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Berwick roofscape

One of the highlights of my occasional work in Glasgow is the train journey and specifically the River Tweed crossing at Berwick upon Tweed.  It is significant for a number of reasons; like the arrival into my home city of Durham, the train crosses a viaduct whose height gives panoramic views.  Look to the west and you have the broad expanse of the river where salmon fishermen once caught a hundred fish or more in a single net, whilst to the east you have the river mouth with its pier and lighthouse and the defensive walls of the town, linked to the south by the repeating loops of two very different road bridges.  It is also symbolic or returning to England.  (The actual border is slightly north of Berwick, but crossing the Tweed seems far more significant than passing a sign on the road or at the side of the railway).

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The Main Guard (17th or 18th Century, depending whose research you believe!)

The border has a fluid history, being much further north in Anglo-Saxon times when the kingdom of Northumbria extended to the Firth of Forth, but prior to the Norman Conquest the Scots has pushed it back to the Tweed though it was only formalised by treaty 200 years later.  England recaptured a small area around Berwick in 1482 establishing the line we have today, though for centuries the whole area was a lawless area where the Reivers, held sway through robbery, extortion and livestock rustling.  In a single year the town reportedly changed sides 13 times!*
Despite, or perhaps because of this instability Berwick was a prosperous market town doubtless seeing trade from both sides.  Consequently there is a wealth of fine (and quirky) architecture to see in the town, some of it inspired by its martial role like the Main Guard building on Palace Green.  The barracks, which I didn’t see, are by Nicholas Hawksmoor.  There’s a wealth of Georgian properties too that could make Berwick a good location for filming historical dramas and obvious attraction for me.

Perhaps the same reasons brought a more gifted artist to these parts.  L S Lowry was a regular visitor to the town and there’s a walking trail with helpful signposts that point out the landmarks featured in his paintings.  The neo-classical town hall, built in the 18th Century, is an obvious subject and was the main subject of The Town Hall.  (Click the link to see Lowry’s painting)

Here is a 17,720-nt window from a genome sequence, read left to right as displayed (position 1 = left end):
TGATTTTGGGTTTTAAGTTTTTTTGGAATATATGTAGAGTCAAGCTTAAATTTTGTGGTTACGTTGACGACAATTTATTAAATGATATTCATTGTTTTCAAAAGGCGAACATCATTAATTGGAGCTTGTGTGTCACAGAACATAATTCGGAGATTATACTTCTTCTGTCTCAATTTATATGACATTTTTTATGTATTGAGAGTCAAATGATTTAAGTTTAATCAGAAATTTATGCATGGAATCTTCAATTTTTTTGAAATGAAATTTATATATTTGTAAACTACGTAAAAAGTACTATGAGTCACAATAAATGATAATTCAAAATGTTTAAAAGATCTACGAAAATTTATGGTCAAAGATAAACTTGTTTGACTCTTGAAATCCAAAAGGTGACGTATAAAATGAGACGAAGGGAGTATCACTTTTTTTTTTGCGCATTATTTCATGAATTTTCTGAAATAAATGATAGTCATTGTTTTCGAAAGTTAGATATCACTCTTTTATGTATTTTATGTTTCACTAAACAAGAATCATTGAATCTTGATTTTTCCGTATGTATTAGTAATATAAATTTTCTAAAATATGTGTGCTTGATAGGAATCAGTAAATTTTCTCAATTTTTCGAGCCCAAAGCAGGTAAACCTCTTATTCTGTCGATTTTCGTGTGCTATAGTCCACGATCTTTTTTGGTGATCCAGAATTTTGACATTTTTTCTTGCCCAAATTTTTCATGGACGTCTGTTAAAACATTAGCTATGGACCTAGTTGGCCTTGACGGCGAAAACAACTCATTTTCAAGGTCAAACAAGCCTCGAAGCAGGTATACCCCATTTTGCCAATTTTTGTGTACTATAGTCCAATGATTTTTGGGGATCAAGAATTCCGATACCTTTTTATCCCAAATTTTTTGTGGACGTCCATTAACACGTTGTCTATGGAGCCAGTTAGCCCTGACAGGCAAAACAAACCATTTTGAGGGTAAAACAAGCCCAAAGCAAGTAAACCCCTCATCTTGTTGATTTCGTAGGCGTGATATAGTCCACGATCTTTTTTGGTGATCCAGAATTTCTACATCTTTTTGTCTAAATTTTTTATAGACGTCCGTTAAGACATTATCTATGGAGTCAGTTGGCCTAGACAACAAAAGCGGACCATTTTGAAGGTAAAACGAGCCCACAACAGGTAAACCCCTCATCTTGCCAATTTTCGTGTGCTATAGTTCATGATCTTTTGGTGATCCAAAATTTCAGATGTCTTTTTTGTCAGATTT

Less obvious is the shelter pictured here, which is in his painting On the Sands.  The building is clearly no longer on the sand, but whether this is due to coastal changes or relocation I’m not sure.  It feels like the right location._pw_4394-edit

There is one point on the trail that I felt was a little tenuous.  Having walked the half mile of breakwater to the lighthouse, the information board suggested this as a location for The Seaa painting completely devoid of landmarks.  The accompanying text suggests that it must be of the North Sea because it looks so cold, but in fairness the Irish Sea which is nearer to his Salford home is just as uninviting.  Even if it is the North Sea, Lowry was also a regular visitor to Sunderland, staying at the Seaburn Hotel (now the Marriot) which overlooks just such a stretch of open water.

Nevertheless my walk wasn’t wasted.  It isn’t very Lowryesque, in fact I think it has a French feel to it, more minimalist than naive maybe.  All the same I really like this one._pw_4948-edit

*There’s an urban myth that because of these fluctuations the town was often separately included in legal documents distinct from England and Scotland and that this led to its inclusion in an act of war against Russia but not in the peace treaty, leaving the town at war with a global superpower.  In reality the town wasn’t specified in either document.

 

 

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